special excerpt

Merri Lisa Johnson

Summer 2002

An excerpt from Jane Sexes It Up: True Confessions of Feminist Desire, edited by Merri Lisa Johnson, Four Walls Eight Windows, 2002.

Wanting Him Anyhow: Third Wave Feminism & the Problem of Romance

“Denouncing male oppression clashes with wanting him anyhow.”
Katie Roiphe, The Morning After: Sex, Fear, and Feminism

I spent the last four years trying to convince a particular man to marry me. (“Think what you will! Shock, shock!”) You could say we broke up in August of 2000, you could even say we broke up over the marriage issue, but the truer thing to say is that our relationship modulated from marriage track to something less well defined but infinitely more pleasant. I met this man at a time when he was turning decidedly away from marriage, during the emotionally intense period between unofficial separation and legal divorce—not, most experts would say, the best time for forging new relationships, and he would have agreed. I, on the other hand, having been divorced for several years, and having recently extracted myself from a terribly mismatched couplehood formed in the desperate wake of my own divorce, was ready for my second husband, and he was going to be it. Long story short, we fell madly in love despite all the odds and reveled in our passion for a long time and from very long distances. We rendez voused in Vegas and Buenos Aires. I hung an old poster on my bedroom wall from a play called Love Rides the Rails to commemorate our unconventional affair and dedicated myself to becoming the new New Woman—independent, unpossessive, self-sufficient, supportive. I would learn to love lightly, in May Sarton’s phrase, to be passionate without being desperate. And indeed I did develop a more mature sense of self and of relationships through the interlocking processes of wooing him and getting over my need to be wooed, but the bottom line is, I also wanted him to marry me. To prove I was good enough. I wanted to win the prize, be the bride. Ever since my disastrous first run for beauty queen in sixth grade, I had longed deeply and stoically for the trophy and the glory. He wouldn’t give me either. And in my quiet reflective moments, I didn’t want him to. But something about the machinery of the relationship, with all the weight of heterosexual history bearing down on me, usurped my best feminist intentions, pressing my desires for companionship into cookie-cutter shapes—hard edged, straight, inflexible—and I ended up channeling some chick from the fifties, complete with hope chest and china pattern. Worse, I became a Whitney Houston song: “Hold me. Marry me. Love me forever and make me feel safe.” Pitching idea after idea—“Marriage doesn’t have to be that way. It can be whatever we (read: you) want”—I debated and finagled, strung long threads of philosophy, drew his attention to relevant movie plots.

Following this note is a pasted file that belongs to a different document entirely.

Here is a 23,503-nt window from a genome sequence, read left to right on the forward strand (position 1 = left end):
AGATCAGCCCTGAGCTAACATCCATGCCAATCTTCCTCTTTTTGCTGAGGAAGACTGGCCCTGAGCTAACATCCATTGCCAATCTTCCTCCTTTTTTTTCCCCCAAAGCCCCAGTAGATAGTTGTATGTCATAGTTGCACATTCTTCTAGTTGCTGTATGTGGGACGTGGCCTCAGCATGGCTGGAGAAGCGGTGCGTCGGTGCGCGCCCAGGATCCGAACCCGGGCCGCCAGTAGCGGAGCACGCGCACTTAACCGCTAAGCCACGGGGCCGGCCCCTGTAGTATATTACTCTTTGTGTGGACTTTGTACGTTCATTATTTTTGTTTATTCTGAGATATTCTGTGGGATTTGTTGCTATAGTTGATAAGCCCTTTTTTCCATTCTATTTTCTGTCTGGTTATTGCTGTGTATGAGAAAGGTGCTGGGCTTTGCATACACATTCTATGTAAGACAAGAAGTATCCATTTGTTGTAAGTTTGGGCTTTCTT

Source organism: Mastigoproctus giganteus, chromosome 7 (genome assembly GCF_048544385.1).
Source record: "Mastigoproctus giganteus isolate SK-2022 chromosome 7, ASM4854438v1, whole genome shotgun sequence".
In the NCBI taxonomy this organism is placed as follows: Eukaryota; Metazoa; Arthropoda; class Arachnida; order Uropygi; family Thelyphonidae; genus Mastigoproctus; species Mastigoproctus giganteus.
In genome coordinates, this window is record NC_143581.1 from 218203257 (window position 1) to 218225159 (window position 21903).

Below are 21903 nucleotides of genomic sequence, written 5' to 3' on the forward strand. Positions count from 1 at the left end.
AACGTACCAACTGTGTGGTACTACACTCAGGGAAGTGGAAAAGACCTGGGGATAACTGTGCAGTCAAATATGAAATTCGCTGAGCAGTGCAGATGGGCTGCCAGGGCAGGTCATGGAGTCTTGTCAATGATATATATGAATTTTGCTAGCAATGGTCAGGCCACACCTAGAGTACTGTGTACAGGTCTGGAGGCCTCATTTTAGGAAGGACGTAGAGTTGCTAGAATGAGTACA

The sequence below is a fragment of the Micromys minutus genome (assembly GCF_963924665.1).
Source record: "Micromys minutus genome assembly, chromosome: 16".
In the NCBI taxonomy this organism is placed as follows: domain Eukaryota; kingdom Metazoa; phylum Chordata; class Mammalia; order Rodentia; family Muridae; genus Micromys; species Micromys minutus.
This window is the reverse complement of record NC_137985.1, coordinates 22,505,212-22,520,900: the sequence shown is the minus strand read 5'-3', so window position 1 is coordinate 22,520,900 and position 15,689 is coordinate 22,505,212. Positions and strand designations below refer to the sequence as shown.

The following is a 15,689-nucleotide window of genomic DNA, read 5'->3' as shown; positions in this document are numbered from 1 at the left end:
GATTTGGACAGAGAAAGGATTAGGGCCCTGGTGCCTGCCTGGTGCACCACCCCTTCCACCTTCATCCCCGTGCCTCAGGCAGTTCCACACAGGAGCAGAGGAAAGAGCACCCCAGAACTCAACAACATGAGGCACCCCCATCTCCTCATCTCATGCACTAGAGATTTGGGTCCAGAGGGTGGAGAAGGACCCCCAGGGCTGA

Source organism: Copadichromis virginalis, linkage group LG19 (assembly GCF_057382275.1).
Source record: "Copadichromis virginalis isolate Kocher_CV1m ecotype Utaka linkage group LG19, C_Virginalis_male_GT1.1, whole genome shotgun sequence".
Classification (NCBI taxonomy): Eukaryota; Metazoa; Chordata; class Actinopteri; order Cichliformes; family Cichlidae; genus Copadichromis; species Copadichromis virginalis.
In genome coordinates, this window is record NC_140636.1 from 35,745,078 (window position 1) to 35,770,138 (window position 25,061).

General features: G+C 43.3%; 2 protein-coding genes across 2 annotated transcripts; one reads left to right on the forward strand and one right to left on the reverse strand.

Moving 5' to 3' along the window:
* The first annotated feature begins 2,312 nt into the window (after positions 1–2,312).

Me: Don’t you love me enough to make me your wife?

Him: I love you too much to make you something that small.

Me: You’re right, you’re right, I know you’re right.

I stalked around my house like a cat making a fat tail, thinking this is crazy! Women have way more to lose than men by getting married. If anyone should be holding back, I huffed, it should be me. I knew about (and believed) feminist critiques of marriage, and truth be told, I wasn’t sure I could revise it to please us both. All that notwithstanding, I wanted to marry him anyway. Part of me still does. There is no clear moral to this story. In the time since we “broke up,” I have liked myself better, liked him better, and liked us better (on the occasional phone call or email message). I don’t know how long something like this, without a name or any rules, can be sustained before it collapses into the available paths of Exes or Getting Back Together, but it feels like there’s a clue or seed of relationship revolution in the dynamics passing between us now. Outside the prison house of our capital “R” Relationship, we are free to go about the business of enjoying each other once more. Now that I’ve given up the project of convincing him to marry me, I have less to lose by admitting in public that I don’t know how to be a girlfriend or wife and maintain that space between us, that connection without clutching.

I can own up to the noteworthy fact that I’ve never felt as relaxed in a room with a man as I feel right now—alone after midnight, drinking coffee, and working at my computer. Solitude gets sexier and sexier the more I relax into it—like an herbal tea bath—let myself steep.

Reprinted with permission from Four Walls Eight Windows.

Lisa Johnson ljohnson@westga.edu Visiting Assistant Prof. State U of W. Ga.

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